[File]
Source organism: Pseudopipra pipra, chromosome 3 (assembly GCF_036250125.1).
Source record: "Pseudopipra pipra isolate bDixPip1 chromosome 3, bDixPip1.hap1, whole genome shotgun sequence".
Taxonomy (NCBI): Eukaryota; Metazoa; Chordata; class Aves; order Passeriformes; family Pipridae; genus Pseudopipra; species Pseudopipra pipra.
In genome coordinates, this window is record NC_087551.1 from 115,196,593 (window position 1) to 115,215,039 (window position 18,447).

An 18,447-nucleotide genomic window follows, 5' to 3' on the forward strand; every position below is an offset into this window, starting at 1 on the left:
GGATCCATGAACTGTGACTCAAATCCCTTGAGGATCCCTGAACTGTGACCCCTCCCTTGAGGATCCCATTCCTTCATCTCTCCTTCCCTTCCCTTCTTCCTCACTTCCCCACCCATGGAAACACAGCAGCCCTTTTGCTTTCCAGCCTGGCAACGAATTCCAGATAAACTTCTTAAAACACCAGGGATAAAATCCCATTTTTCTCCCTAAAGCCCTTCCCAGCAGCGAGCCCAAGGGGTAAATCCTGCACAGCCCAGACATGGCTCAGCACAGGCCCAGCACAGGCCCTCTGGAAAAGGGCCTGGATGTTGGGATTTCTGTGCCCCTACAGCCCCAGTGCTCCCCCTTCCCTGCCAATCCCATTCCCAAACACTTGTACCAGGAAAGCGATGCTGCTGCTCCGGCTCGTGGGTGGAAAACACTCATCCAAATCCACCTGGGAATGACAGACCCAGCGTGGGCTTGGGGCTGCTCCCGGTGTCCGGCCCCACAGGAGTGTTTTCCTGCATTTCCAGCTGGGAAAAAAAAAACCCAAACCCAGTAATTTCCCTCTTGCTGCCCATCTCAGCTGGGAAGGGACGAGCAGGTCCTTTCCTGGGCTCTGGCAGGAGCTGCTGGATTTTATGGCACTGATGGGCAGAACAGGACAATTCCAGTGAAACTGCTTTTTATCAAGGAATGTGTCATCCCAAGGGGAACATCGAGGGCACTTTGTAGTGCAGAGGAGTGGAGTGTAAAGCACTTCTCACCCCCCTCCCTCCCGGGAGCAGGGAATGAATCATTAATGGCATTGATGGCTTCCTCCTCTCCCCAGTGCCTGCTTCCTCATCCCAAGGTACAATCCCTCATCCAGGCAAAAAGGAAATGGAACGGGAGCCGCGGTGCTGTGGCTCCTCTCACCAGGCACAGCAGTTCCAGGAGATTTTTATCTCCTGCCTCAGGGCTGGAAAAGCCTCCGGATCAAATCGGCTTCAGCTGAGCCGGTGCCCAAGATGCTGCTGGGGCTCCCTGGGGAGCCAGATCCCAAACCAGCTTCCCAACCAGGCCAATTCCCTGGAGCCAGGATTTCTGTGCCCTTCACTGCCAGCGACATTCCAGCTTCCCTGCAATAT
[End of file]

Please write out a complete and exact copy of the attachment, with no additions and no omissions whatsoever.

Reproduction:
Source organism: Pseudopipra pipra, chromosome 3 (assembly GCF_036250125.1).
Source record: "Pseudopipra pipra isolate bDixPip1 chromosome 3, bDixPip1.hap1, whole genome shotgun sequence".
Taxonomy (NCBI): Eukaryota; Metazoa; Chordata; class Aves; order Passeriformes; family Pipridae; genus Pseudopipra; species Pseudopipra pipra.
In genome coordinates, this window is record NC_087551.1 from 115,196,593 (window position 1) to 115,215,039 (window position 18,447).

An 18,447-nucleotide genomic window follows, 5' to 3' on the forward strand; every position below is an offset into this window, starting at 1 on the left:
GGATCCATGAACTGTGACTCAAATCCCTTGAGGATCCCTGAACTGTGACCCCTCCCTTGAGGATCCCATTCCTTCATCTCTCCTTCCCTTCCCTTCTTCCTCACTTCCCCACCCATGGAAACACAGCAGCCCTTTTGCTTTCCAGCCTGGCAACGAATTCCAGATAAACTTCTTAAAACACCAGGGATAAAATCCCATTTTTCTCCCTAAAGCCCTTCCCAGCAGCGAGCCCAAGGGGTAAATCCTGCACAGCCCAGACATGGCTCAGCACAGGCCCAGCACAGGCCCTCTGGAAAAGGGCCTGGATGTTGGGATTTCTGTGCCCCTACAGCCCCAGTGCTCCCCCTTCCCTGCCAATCCCATTCCCAAACACTTGTACCAGGAAAGCGATGCTGCTGCTCCGGCTCGTGGGTGGAAAACACTCATCCAAATCCACCTGGGAATGACAGACCCAGCGTGGGCTTGGGGCTGCTCCCGGTGTCCGGCCCCACAGGAGTGTTTTCCTGCATTTCCAGCTGGGAAAAAAAAAACCCAAACCCAGTAATTTCCCTCTTGCTGCCCATCTCAGCTGGGAAGGGACGAGCAGGTCCTTTCCTGGGCTCTGGCAGGAGCTGCTGGATTTTATGGCACTGATGGGCAGAACAGGACAATTCCAGTGAAACTGCTTTTTATCAAGGAATGTGTCATCCCAAGGGGAACATCGAGGGCACTTTGTAGTGCAGAGGAGTGGAGTGTAAAGCACTTCTCACCCCCCTCCCTCCCGGGAGCAGGGAATGAATCATTAATGGCATTGATGGCTTCCTCCTCTCCCCAGTGCCTGCTTCCTCATCCCAAGGTACAATCCCTCATCCAGGCAAAAAGGAAATGGAACGGGAGCCGCGGTGCTGTGGCTCCTCTCACCAGGCACAGCAGTTCCAGGAGATTTTTATCTCCTGCCTCAGGGCTGGAAAAGCCTCCGGATCAAATCGGCTTCAGCTGAGCCGGTGCCCAAGATGCTGCTGGGGCTCCCTGGGGAGCCAGATCCCAAACCAGCTTCCCAACCAGGCCAATTCCCTGGAGCCAGGATTTCTGTGCCCTTCACTGCCAGCGACATTCCAGCTTCCCTGCAATAT